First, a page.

In response to the first wave of comments, the FTC already extended the deadline for people to provide input. We want to use this opportunity to request the following:

  1. The FTC should allow parents to decide whether their kids will use YouTube Kids or YouTube’s main platform, without punishing creators when parents choose to let kids use YouTube’s main site.
  2. The FTC should not expand the scope of COPPA to child-attractive content as it pertains to content creators.
  3. The FTC should put out an enforcement statement on how it intends to enforce COPPA against individual content creators.
  4. The FTC should provide clarity on the rules defining what constitutes “directed to children,” as the definition is extremely vague in the creator context.
  5. The FTC places a six-month moratorium on enforcement against content creators, allowing us more time to adjust to the new post-settlement YouTube ecosystem.
  6. Roll back elements of the 2013 amendment as they pertain to content creators to preserve our ability to continue producing free, ad-supported content for the families who choose to consume our content on YouTube’s main site.

In coordination with Jeremy Johnston of the channel JHouse Law, we are planning a massive mobilization of creators and fans to flood the FTC with comments starting today, Nov. 5, 2019. We’re asking for your help in three ways:

  1. Share and tweet this article to your fellow creators to spread the word about what is happening
  2. Sign this Change.org petition
  3. Most important of all, take three minutes to make a comment on the FTC’s proposed rule, and encourage your peers and fans to do the same

We’ve put together a comment template below, and have provided talking points for creators and viewers to help express their thoughts to the FTC.

Talking points for creators are hereTalking points for viewers are here.

Comment Template

I am a Content Creator on YouTube and as an entrepreneur and small business owner, I rely on revenue from YouTube to be able to continue making content [that serves XYZ audience]. 

[Insert YouTube channel name if you want, or describe your videos, the audience you’re trying to serve, or the story of your business.]

[Describe the impact that the anticipated reduction in revenue will have on your business]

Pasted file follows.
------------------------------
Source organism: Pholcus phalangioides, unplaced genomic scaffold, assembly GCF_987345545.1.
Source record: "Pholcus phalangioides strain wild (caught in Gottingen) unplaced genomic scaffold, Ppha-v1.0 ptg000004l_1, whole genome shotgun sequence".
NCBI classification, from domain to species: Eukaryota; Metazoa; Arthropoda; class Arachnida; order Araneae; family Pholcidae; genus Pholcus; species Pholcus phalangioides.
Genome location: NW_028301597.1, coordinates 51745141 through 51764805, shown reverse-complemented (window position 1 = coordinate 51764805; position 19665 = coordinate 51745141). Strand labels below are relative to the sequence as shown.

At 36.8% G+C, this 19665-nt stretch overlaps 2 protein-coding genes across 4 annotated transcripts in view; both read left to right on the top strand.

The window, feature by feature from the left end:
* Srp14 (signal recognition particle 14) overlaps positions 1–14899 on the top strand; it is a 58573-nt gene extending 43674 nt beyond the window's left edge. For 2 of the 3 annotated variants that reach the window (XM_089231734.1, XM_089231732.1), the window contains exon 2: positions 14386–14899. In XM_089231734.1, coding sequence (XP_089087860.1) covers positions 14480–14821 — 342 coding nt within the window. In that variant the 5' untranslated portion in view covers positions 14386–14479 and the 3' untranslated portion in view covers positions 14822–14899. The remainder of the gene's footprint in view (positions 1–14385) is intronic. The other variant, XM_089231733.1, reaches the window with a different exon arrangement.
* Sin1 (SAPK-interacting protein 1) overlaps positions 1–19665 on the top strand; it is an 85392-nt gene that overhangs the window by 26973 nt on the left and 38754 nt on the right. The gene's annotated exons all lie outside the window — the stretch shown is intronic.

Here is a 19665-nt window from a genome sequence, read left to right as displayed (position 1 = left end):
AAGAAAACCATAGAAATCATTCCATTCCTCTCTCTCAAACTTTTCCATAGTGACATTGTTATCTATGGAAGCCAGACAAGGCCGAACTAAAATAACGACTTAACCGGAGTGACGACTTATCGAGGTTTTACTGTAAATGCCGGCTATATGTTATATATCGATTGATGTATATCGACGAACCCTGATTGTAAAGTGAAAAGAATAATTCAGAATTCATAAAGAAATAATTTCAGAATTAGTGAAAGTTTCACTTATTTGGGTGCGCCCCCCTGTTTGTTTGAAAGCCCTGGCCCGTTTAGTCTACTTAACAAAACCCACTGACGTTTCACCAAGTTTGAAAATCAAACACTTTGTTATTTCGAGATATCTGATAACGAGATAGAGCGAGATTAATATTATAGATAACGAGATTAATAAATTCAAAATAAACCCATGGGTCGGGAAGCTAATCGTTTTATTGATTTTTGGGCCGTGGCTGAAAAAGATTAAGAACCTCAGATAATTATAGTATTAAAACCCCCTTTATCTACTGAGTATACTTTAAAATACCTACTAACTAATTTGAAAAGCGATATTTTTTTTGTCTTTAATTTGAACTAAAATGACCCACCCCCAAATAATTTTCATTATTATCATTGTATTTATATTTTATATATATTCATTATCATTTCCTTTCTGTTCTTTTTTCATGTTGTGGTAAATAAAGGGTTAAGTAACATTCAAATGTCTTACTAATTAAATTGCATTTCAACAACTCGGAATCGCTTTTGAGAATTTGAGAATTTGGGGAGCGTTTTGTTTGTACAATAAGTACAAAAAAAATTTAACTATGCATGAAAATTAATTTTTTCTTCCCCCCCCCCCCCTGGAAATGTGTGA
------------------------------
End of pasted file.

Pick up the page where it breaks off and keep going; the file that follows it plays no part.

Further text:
I understand that the FTC is reviewing its COPPA rules and enforcement policies, and I am concerned that the discussion so far has not factored in the impact to the overall ecosystem of Content Creators. As the YouTube settlement hasn’t gone into effect yet and the 2013 amendment has not previously been enforced against Content Creators, there are still many unknowns as to how YouTube’s changes to comply with COPPA enforcement will affect our businesses.  As such, we request the following:

  • The FTC does not expand the scope of COPPA to child-attractive content as it pertains to Content Creators
  • The FTC puts out an enforcement statement on how the FTC intends to enforce COPPA against individual Content Creators
  • Clarity on the rules defining what constitutes “Directed to Children” as the definition is extremely vague in the creator context
  • The FTC places a 6-month moratorium on enforcement against Content Creators allowing us more time to adjust to the new post-settlement YouTube ecosystem
  • The FTC should allow parents to use YouTube Kids or YouTube Main, without punishing creators when parents choose to use YouTube Main.
  • Roll back elements of the 2013 amendment as they pertain to Content Creators to preserve our ability to continue producing free ad-supported content to the families who choose to consume our content on YouTube Main.

Jonathan Katz is an attorney who has been representing the creator community full-time for the past six years. Victoria Fener is a startup consultant who advises creators on how to develop their businesses. Together they launched Clamour Summit in 2017, an annual conference allowing professional creators to develop business skills, network, meet with brands, and build a stronger community.